As part of their financial planning and risk-management practices, business owners should regularly take stock of their insurance to ensure that they have the right types and amounts of coverage.
In doing so, business owners should be cognizant of trends in the insurance market that are reasonably expected to impact the business.
One current trend to watch out for, one that is probably hard to ignore, is the rising cost of premiums. While individuals generally expect insurance premiums to rise as a result of filing claims, this is not the only factor that causes premiums to increase. Market forces, outside of the control of policyholders, can also drive up the price of premiums.
Some market forces, such as inflation, are currently affecting premium rates across all sectors. Individual sectors also are seeing increases due to factors unique to them. For instance, property insurance premiums are increasing, in part, because of the rising cost of raw materials, like lumber, supply chain disruptions, and losses caused by recent natural disasters, such as hurricanes, tornados, wildfires, and tropical storms. Another factor affecting premium rates is the rising cost of litigation and jury verdicts awarding higher amounts of damages. The insurance industry calls this "social inflation."
In some regions, these factors are not only driving up premiums but also affecting insurance availability altogether. In California, for example, All State and State Farm are no longer accepting applications for property or casualty insurance because of inflation, increasing catastrophe exposure, and a challenging reinsurance market. In Florida, Farmers Insurance and AAA have made similar decisions, citing risk management and a challenging market as causes.
When insurance premiums rise, insurance companies become more selective about what types of liability they will accept. This is called a "hard market." In a hard market, insurance companies re-evaluate their lines of coverage and the amount of risk they are willing to take. This leads to fewer carriers offering coverage and lower limits for those that do underwrite policies. In other words, coverage options become limited, and the cost of coverage increases.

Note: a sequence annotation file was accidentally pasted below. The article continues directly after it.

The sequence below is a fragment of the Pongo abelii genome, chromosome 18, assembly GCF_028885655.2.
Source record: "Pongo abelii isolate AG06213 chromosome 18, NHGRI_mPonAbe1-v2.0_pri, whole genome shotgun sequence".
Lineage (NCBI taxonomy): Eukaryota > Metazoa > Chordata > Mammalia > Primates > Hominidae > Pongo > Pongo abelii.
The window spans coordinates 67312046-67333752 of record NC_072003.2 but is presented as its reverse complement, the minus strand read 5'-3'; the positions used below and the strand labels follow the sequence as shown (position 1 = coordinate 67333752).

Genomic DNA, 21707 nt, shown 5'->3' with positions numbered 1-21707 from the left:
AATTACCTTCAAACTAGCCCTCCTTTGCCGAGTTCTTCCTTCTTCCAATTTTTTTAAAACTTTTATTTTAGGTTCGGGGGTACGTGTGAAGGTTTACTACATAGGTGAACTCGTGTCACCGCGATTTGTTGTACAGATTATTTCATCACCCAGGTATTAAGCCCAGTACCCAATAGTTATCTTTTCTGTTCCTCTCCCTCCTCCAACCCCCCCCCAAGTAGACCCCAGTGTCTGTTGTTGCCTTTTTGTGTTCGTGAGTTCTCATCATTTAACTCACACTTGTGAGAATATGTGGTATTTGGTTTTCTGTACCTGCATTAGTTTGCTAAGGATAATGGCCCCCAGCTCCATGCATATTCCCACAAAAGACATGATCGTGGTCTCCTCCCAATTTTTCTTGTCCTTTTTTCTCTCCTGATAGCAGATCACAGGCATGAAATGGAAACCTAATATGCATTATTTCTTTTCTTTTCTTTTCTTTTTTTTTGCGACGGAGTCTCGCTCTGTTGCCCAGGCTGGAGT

The cyber insurance market has experienced some of the greatest increases in premiums, due to high claim costs, the expansion of online commerce, and the increasing frequency and severity of cyberattacks.
Directors and officers insurance also experienced substantial premium increases in 2022 and/or 2023, due to an increase in mergers, class action lawsuits, and the cost of regulatory investigations.
Other types of insurance that have been affected by the rising costs of premiums are:
- Employment practices liability insurance—the pandemic resulted in mass layoffs and other potential discrimination cases, which led to an increase in litigation.
- Business interruption insurance—this coverage can replace lost income when your business is damaged during a fire or natural disaster. However, insurers are tightening up exclusions due to lawsuits over closures that occurred due to the pandemic.
- Product liability insurance—this coverage can protect a business from losses if a product manufactured or sold by the business injures a person or property.
- Product recall insurance—this coverage can protect a business from losses if a product has to be removed from the market.
- Umbrella insurance—this insurance extends the limits of ALL other policies a business has.
As businesses set their annual budgets and evaluate their insurance needs, the impact of rising premiums must be considered. Its most immediate and direct effect is on a business' cash flow. This is prompting some business owners to explore creative solutions and alternative forms of insurance, such as self-insurance and captive insurance. Any way you slice it, having proper insurance coverage can be the determining factor that allows a business to survive when disaster strikes.
Ward and Smith's Insurance Counseling and Recovery Team can help your business assess and strategize its insurance needs.
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This article is not intended to give, and should not be relied upon for, legal advice in any particular circumstance or fact situation. No action should be taken in reliance upon the information contained in this article without obtaining the advice of an attorney.